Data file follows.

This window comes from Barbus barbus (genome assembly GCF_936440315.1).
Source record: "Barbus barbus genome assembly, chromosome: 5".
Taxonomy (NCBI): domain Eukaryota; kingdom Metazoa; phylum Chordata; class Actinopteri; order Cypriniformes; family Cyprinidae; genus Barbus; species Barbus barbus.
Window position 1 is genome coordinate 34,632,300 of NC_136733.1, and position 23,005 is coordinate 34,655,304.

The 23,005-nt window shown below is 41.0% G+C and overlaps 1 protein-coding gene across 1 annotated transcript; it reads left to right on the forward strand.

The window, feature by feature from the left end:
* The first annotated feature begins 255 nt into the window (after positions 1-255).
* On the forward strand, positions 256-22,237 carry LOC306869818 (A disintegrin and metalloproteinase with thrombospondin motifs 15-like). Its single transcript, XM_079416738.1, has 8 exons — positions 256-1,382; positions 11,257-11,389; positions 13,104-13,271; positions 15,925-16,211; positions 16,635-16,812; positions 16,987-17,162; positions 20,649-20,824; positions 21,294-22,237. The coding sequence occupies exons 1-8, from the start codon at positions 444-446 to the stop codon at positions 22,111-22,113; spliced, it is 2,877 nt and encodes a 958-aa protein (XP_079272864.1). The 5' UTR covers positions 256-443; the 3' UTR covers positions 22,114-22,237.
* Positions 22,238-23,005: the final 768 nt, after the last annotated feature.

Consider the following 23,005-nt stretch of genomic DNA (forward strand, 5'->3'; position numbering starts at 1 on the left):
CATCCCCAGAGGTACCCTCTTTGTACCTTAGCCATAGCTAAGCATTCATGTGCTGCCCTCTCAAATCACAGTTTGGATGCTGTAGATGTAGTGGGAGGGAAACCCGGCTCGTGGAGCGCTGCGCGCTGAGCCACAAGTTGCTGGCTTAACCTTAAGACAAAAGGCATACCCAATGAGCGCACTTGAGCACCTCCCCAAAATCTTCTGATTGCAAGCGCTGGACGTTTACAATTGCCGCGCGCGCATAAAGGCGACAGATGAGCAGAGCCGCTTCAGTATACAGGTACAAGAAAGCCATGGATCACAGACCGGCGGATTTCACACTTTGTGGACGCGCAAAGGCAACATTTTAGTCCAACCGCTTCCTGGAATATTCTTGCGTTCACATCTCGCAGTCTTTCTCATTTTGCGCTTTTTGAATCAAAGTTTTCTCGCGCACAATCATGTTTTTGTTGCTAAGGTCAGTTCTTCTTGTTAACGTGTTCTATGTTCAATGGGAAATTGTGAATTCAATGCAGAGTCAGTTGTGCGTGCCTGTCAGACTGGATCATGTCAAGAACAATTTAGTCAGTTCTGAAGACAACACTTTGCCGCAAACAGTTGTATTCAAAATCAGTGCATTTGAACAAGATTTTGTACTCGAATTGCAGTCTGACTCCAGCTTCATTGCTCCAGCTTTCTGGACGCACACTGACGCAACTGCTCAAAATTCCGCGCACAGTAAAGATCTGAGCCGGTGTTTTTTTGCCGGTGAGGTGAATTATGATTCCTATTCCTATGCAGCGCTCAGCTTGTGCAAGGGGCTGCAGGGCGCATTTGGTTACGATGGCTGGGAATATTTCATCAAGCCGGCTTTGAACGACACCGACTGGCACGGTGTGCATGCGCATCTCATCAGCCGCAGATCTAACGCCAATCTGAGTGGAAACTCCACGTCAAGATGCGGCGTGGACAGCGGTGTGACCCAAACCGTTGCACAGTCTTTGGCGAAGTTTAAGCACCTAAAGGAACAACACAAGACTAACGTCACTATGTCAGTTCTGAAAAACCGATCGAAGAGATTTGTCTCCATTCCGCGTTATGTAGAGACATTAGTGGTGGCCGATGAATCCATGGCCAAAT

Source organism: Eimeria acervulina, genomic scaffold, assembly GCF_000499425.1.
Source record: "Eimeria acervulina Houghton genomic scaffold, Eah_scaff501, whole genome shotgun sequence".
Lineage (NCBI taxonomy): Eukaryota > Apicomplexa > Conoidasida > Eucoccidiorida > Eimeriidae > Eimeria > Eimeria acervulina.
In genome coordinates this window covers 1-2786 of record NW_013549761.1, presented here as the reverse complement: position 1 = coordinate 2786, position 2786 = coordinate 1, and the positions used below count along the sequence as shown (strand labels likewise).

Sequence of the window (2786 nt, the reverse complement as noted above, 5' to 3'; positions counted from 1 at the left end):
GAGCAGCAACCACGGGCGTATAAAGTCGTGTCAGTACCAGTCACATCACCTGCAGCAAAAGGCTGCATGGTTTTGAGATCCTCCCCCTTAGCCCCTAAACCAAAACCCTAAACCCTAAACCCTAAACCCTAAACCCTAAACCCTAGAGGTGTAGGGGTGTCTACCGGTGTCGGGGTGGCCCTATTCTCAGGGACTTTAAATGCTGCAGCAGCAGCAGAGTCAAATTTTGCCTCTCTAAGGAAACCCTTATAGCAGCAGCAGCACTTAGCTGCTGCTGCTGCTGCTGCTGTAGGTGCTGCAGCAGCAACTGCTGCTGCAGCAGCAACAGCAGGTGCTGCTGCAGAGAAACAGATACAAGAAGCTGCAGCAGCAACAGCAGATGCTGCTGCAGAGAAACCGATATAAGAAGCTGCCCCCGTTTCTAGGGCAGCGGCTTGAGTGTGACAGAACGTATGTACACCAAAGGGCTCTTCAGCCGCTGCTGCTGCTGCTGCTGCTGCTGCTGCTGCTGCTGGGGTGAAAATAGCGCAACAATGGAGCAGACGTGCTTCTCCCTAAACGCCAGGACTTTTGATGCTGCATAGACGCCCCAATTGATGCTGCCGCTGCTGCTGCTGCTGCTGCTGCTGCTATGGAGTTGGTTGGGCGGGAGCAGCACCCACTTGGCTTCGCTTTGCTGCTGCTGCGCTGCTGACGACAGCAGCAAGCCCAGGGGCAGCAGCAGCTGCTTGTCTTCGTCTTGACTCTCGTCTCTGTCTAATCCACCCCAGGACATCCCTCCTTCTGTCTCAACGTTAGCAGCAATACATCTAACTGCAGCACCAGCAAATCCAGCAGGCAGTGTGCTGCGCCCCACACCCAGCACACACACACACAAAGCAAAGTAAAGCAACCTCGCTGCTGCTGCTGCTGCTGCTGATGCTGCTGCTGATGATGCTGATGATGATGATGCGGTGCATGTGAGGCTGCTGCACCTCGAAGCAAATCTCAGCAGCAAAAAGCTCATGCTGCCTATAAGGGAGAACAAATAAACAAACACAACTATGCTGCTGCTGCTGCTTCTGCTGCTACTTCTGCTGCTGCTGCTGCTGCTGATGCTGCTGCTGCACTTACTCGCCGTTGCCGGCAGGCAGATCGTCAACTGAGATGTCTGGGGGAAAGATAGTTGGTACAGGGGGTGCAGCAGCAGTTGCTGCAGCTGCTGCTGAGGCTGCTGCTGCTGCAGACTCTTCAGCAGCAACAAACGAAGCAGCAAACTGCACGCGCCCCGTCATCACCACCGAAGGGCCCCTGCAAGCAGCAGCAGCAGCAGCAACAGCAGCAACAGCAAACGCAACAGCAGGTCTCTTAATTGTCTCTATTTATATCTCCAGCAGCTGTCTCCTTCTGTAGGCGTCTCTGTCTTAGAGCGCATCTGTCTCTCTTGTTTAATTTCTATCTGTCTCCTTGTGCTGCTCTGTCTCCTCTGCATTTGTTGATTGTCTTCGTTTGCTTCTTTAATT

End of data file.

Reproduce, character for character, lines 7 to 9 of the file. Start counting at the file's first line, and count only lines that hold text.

* The first annotated feature begins 255 nt into the window (after positions 1-255).
* On the forward strand, positions 256-22,237 carry LOC306869818 (A disintegrin and metalloproteinase with thrombospondin motifs 15-like). Its single transcript, XM_079416738.1, has 8 exons — positions 256-1,382; positions 11,257-11,389; positions 13,104-13,271; positions 15,925-16,211; positions 16,635-16,812; positions 16,987-17,162; positions 20,649-20,824; positions 21,294-22,237. The coding sequence occupies exons 1-8, from the start codon at positions 444-446 to the stop codon at positions 22,111-22,113; spliced, it is 2,877 nt and encodes a 958-aa protein (XP_079272864.1). The 5' UTR covers positions 256-443; the 3' UTR covers positions 22,114-22,237.
* Positions 22,238-23,005: the final 768 nt, after the last annotated feature.